Notes From a Pitch Wars Hopeful

A photo of Julie Artz
Photo (c) Gail Werner

I spent my young life sneaking into wardrobes hoping to make it to Narnia. Now that I’m a bit older, people think that’s sort of creepy, so I became a middle-grade author instead.

In all seriousness, every job I’ve had from my first work-study job as an editor in DePauw’s Writing Center, to working the children’s section of a small independent bookstore, to writing instructions for computer software, involved writing. And I’ve been an obsessive reader since I fell in love with The Fantastic Mr. Fox in first grade (My titilating review of said book still exists on wide-ruled paper. Just ask my mama).

So when our relocation to Helsinki, Finland in 2010 meant that staying at home with our two young children made more sense than me trying to work, I picked up the proverbial pen. This time, instead of blog posts, overly-emo poems, and half-baked attempts at short stories, I wrote Finding Gib, a novel about a twelve-year-old boy and his struggle to survive in post-apocalyptic Spain, as part of NaNoWriMo 2013.

A year later, I wrote another one, this one set in Finland and based on Kalevala, the country’s obscure, if magical, epic poem. Now I’m back in the United States and hoping to find an agent for my work. Although the limited agent/contest feedback I’ve received over the past couple of months on Quest for the Kalevala has been positive, I know the story’s missing something. Something that I truly believe a Pitch Wars mentor could help me identify and correct.

That doesn’t mean I’m looking for a magic bullet. I’m prepared to do the hard work necessary to get my writing to the next level of awesomesauce. But I would love a mentor to guide me.

I’m involved in this amazing writing community, which teaches me something new every single day. I blog for From the Mixed-Up Files of Middle-Grade Authors. I founded and help run a critique group for MG/YA authors (shout out to Fellowship of the Pen!). I’m an active SCBWI member. I just put Finding Gib through its paces in the intense and amazing Speculative Fiction summer critique marathon over on Agent-Query-Connect. I attend several conferences and workshops every year to hone my craft and read countless books, articles, and blog posts on writing.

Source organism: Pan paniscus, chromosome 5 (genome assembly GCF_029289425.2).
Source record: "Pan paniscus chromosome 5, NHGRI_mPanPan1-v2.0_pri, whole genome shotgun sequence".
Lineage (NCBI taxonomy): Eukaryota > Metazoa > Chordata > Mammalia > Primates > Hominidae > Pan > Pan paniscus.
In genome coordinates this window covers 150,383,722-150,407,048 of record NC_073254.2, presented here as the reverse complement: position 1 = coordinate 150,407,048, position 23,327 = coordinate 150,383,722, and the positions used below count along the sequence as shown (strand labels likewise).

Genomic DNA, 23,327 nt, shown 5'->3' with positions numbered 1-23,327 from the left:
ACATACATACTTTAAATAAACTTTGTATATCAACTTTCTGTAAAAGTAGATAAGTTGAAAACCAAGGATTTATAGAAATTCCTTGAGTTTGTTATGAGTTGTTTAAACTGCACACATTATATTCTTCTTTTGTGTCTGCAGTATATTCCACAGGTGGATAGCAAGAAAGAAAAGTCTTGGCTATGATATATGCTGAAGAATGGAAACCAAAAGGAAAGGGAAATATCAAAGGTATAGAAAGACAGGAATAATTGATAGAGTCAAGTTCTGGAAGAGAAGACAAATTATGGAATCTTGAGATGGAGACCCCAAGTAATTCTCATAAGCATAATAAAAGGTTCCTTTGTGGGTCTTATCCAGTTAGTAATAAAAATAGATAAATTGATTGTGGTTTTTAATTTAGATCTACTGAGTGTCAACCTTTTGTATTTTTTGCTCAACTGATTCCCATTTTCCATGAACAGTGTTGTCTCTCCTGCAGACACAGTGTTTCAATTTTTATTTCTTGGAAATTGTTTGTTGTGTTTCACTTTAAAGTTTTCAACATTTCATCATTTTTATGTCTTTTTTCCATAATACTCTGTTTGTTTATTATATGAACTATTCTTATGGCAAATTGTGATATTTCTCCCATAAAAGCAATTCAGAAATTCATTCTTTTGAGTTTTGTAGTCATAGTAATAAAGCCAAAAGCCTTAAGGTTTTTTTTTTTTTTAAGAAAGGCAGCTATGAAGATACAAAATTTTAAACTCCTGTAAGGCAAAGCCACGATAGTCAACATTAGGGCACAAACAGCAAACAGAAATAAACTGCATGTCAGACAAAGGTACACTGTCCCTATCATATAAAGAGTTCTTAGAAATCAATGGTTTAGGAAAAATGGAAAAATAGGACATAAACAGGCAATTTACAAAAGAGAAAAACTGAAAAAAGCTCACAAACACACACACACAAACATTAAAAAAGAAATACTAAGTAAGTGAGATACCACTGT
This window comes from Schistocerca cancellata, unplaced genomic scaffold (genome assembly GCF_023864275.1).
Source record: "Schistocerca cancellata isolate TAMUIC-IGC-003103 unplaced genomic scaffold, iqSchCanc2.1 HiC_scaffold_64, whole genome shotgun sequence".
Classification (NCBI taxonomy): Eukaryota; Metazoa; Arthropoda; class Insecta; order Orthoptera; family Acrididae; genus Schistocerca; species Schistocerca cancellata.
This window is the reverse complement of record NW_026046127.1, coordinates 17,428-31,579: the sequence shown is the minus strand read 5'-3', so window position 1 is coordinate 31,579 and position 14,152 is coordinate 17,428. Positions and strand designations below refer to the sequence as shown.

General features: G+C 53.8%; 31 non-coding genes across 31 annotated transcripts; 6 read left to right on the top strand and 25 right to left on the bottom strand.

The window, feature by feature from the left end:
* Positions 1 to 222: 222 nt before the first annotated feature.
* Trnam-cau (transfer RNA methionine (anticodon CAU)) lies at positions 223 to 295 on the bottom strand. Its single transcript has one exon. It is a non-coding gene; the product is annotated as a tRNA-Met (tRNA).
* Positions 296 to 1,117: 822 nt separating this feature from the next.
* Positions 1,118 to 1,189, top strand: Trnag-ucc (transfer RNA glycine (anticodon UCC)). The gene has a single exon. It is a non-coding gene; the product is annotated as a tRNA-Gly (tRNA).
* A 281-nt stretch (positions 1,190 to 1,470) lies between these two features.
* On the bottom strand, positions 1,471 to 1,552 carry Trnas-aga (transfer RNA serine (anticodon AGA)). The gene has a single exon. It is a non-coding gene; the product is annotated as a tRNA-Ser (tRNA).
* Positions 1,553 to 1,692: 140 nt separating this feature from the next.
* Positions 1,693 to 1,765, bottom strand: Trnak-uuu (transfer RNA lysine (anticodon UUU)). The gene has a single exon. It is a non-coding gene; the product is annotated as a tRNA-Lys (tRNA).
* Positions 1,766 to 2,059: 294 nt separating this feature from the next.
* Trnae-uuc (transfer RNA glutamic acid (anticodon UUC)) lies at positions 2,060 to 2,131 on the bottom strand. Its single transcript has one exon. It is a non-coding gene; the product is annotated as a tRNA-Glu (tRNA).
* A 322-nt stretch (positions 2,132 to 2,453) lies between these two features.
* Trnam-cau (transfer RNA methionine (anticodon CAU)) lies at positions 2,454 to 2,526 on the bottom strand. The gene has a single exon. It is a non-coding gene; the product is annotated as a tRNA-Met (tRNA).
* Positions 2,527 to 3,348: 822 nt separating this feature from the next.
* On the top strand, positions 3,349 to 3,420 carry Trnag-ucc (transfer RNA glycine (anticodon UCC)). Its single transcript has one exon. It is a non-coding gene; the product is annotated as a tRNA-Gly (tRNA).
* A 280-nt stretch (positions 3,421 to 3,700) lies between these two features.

As you can probably tell from the above, I work at a frenetic pace. I can get a lot done in Pitch Wars’ two-month window (caffeine helps, as does a supportive family and insomniac work habits).

I am motivated, dedicated to craft, and in love with all things middle-grade. If you pick me, I promise to work my tail off to revise Quest for the Kalevala and to do so with a positive attitude, a sense of humility, and tremendous appreciation for all the hours that go into being a mentor. A special shout-out to Brenda Drake, who puts in countless hours to make this amazing event possible. Thank you!

Now for the fun stuff: I’m a Ravenclaw with Gryffindor aspirations. I’m one of the fangirls squeeing over the Firefly reboot. I cry when Thorin Oakenshield dies every time I read The Hobbit. I have read the Silmarillion more than once. I will write a novel-in-verse version of The Hobbit told from Smaug’s perspective before I die, even if copyright law prevents it from ever being published. I consume every Sherlock Holmes-related book, movie, or show I can get my hands on. I hugged my daughter’s signed copy of Flora & Ulysses when I finished reading it.

When I’m not geeking out over stories, I like to travel, go wine-tasting, garden, cook, cycle, run, play soccer, and hike. I’ve lived in England, France, Finland, and the United States, and suspect I’ll add to that list before I’m through. In another life, I was a Native Plant Master and Master Gardener in Colorado and wrote gardening-related articles for The Denver Post, Rocky Mountain News (may it RIP), and the Boulder Daily Camera. I’m loud, often inappropriate, and am prone to gesticulating wildly or breaking into song when excited.

My kids think I’m utterly weird and are constantly annoyed with me for beating them at Just Dance 2015, playing with their toys, stealing their books, answering their questions in song, and making up nutty stories about how eating their broccoli will give them superpowers, among other tragically-unhip parental flaws.

Don’t forget to read about the other amazing writers participating in Pitch Wars on the #pimpmybio blog hop.

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